This time four years ago I was thinking very seriously of never riding a bike
again. In December of 1999, I was hit by a 4WD whilst training for a Bike for
Bibles ride around Tassie.
As a result of this collision, I spent 10 days in hospital and came home the
proud owner of 2 plates and 10 screws in my left arm and 4 screws and a plate in my
left shin. I also had a knee reconstruction, among other things. As you can
imagine I was very wary of going back on the road but finally my passion for
cycling overcame my fear of 4WD's and their drivers plus I don't limp on a bike.
As we left Perth I was filled with feelings of anticipation and apprehension. When
I left home I told my family and friends that if I could ride between 2,000 &
2,500ks that would be enough for me, by the time we arrived in Hobart I had ridden
3,350ks at an average speed of 23.5 K.P.H. and an average daily distance of 129ks.
As with any event of this size there are always highs and lows. I missed my wife
and three children more than I thought I would. Thankfully mobile phones have been
invented which meant we were able to make contact every day.
The terrain across the Nullarbor was completely foreign to what I was used to in
Tassie. I really struggled at times to come to terms with the long flat stretches
between Norseman to Ceduna. Riding in a team was certainly better than riding
across Australia by yourself, but even that couldn't stop the awful feeling that,
most days my nice padded seat had been replaced with a bolt. It's a sad state of
affairs when the only comfortable seat around is the toilet seat!
By riding as a team we were able to have conversations with each other
and tell some jokes, all this helped to pass the time, as there was not a lot to
see, apart from the occasional live kangaroo, snake and eagle. One morning we had
about a dozen kangaroos hop along side us for about 2ks. Eventually they crossed
the road in front of us.
After Ceduna it seemed strange to be back into civilization with fences and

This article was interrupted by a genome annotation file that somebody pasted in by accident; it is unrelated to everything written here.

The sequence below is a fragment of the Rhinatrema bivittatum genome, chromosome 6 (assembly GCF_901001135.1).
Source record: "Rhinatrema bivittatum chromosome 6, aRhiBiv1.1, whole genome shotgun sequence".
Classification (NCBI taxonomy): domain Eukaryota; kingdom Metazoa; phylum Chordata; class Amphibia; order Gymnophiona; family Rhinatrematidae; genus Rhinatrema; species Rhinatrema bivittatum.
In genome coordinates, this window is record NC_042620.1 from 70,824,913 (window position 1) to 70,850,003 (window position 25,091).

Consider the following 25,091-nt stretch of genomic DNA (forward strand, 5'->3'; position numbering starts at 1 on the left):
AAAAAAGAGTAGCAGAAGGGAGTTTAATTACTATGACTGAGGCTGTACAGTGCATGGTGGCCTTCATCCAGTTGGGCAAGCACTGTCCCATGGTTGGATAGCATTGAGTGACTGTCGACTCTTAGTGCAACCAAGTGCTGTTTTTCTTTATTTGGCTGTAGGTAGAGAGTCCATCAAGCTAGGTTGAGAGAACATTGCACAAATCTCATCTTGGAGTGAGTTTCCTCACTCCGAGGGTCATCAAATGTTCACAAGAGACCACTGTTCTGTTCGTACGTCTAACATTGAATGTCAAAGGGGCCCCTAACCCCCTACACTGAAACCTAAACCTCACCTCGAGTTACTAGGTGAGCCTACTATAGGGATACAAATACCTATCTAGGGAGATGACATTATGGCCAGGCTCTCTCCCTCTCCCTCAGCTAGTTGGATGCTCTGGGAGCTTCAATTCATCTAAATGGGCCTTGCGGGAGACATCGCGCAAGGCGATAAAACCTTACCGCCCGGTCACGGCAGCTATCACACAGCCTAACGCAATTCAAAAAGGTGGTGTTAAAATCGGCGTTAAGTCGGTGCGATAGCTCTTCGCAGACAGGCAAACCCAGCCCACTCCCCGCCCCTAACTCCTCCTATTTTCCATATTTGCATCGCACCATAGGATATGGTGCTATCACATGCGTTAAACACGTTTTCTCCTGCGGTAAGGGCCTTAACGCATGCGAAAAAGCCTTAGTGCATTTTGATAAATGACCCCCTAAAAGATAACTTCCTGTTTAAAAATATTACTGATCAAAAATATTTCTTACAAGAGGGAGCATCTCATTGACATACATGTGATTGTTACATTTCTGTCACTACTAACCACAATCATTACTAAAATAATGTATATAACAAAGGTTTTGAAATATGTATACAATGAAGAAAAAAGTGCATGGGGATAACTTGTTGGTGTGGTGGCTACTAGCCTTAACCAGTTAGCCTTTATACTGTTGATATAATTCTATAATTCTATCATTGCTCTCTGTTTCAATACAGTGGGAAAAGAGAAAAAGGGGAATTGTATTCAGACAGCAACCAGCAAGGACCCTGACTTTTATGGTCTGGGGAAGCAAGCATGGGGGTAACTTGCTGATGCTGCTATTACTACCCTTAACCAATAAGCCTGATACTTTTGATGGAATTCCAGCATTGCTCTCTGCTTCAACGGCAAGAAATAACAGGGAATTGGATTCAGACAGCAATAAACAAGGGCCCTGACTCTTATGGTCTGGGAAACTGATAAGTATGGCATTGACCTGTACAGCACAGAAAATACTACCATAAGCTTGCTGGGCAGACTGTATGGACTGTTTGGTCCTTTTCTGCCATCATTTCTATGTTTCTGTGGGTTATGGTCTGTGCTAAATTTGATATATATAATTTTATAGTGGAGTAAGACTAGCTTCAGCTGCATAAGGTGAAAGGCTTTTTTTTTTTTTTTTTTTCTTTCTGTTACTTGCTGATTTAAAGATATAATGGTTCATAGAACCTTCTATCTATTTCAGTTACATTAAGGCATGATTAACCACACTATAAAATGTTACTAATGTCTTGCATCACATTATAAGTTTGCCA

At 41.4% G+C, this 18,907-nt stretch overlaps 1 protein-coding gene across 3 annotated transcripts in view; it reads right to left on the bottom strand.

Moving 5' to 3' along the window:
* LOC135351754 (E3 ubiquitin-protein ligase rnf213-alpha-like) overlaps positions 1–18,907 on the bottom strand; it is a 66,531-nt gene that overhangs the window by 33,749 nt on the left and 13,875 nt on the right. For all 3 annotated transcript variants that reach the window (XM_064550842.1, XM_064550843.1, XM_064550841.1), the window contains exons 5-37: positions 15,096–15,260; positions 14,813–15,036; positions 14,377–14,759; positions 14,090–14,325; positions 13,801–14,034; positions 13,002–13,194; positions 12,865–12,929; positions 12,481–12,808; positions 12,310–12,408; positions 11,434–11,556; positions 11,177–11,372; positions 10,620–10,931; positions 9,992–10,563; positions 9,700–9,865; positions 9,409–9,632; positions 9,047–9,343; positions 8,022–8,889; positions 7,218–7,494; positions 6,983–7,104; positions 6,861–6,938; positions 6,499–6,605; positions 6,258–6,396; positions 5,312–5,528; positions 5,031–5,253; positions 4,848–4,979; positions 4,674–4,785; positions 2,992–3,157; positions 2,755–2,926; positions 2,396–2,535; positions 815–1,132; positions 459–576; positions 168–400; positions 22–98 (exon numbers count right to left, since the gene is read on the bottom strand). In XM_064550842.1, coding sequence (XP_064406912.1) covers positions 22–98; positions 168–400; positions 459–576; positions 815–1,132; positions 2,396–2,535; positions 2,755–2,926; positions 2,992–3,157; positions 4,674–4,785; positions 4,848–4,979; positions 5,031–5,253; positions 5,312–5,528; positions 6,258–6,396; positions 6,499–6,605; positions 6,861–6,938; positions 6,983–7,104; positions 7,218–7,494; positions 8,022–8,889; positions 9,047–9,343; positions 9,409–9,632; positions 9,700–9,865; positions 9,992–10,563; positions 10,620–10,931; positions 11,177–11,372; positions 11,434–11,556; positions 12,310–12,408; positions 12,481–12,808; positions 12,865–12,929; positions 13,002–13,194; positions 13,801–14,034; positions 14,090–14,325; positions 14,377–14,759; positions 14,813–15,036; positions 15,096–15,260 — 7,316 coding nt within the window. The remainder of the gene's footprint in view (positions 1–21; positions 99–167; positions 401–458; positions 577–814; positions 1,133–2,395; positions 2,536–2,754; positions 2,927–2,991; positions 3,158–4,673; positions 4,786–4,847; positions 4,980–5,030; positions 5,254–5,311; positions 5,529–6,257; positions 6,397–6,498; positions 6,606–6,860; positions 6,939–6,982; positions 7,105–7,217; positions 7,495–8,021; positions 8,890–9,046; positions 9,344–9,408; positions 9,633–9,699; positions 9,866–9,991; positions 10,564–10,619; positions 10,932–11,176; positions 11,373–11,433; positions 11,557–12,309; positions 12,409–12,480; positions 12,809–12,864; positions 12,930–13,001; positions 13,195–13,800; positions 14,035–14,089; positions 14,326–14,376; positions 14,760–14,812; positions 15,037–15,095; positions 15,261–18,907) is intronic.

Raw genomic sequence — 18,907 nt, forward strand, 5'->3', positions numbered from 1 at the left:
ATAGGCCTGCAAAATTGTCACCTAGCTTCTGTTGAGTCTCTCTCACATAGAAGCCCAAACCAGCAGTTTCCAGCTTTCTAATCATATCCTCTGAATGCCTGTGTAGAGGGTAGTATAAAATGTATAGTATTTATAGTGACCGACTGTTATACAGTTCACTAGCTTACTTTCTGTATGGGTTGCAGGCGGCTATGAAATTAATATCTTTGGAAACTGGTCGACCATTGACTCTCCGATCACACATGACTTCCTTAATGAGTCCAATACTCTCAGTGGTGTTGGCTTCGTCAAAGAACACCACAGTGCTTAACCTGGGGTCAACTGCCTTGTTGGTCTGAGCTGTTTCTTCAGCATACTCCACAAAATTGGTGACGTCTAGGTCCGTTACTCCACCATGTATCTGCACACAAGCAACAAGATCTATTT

houses and towns etc.
The day we rode from Horsham to Ballarat was a terrible day, head winds, rain
and cold. That morning my Achilles tendon (on my good leg) was twice it's normal
size and very tender. Because of this I drove a station wagon all day, feeling
guilty that I wasn't out in the elements with the team. Coming in to Ballarat that
evening it was dark and the tail lights on the bikes were shining out against the
black sky. It was amazing to see just how hard and far the riders pushed them
selves that day.
In Tassie we went to a small country church and shared in their service. The
singing was tremendous but we noticed some of the local ladies crying. We found out
later that they were simply over come with emotion, at the sincerity and volume of
the singing. After, they gave us a fantastic lunch and a donation. The warm welcome
and enthusiasm of this and all the other church's along the way never ceased to
Total strangers welcomed us into their homes for the night. It seemed strange to
be back in a house after spending so much time in church halls and sports clubs . A
real privilege for me was having the whole team come to my church for lunch.
Arriving in Hobart brought a tremendous feeling of Achievement. We had finally
finished! Looking back it was amazing how in a month we had gone from just names
on a team sheet,to being a family . The way we looked out for and encouraged each
other had to be seen to be believed. In Hobart we had a dinner and presentation
time. At the end of the evening we sang” Great is thy Faithfulness.” I believe that
this great old hymn summed up our appreciation to God for watching over each of
Why did I do it? To get my name on a polo shirt. I can read and I enjoy riding
my bike, so if by doing what I enjoy, others can learn to read, why not ride across
To any one contemplating a ride like ours my advice is give it some very careful
consideration and then go for it. Just remember that various parts of your anatomy
will hurt, at times (mostly when you on on your bike) but they will come right.
Bruises fade and cuts heal but the results will last forever.
Well what can I say about the ride, but it was an AWESOME time and I loved
it heaps. It took me a while to start enjoying myself but God had everything
in control. It was great to learn so much about God and see him work daily
in our lives. God taught me lots but one main thing is that I am worth it. I
get all my worth from Christ not from anyone else.
One other main thing that
stuck out to me was that the only reason I got up every morning, put on the
Lycra and hopped on the bike was for God. It was the least I could do him.
He sent his son to do die for us and me putting myself through all the pain
for 32 days was nothing compared to what Christ did for us that one day on
the cross. Over all I rode 1171km out of the total 4284km. I was very happy
with that but I know that when the next big marathon ride is on I will be
there and prayerfully ride more.
I started out a little nervous about the unknown but also had a feeling of
anticipation and excitement about what we were all about to undertake. What
an opportunity to serve Jesus whilst having so much fun and being able to
see our country at close hand, seeing much of it that I had never seen
before. It was a very leisurely pace in "Chucky" the food van and I was
able to appreciate Gods creation from a whole new perspective. I was also
aware that whilst it was leisurely for us, at times it was a great struggle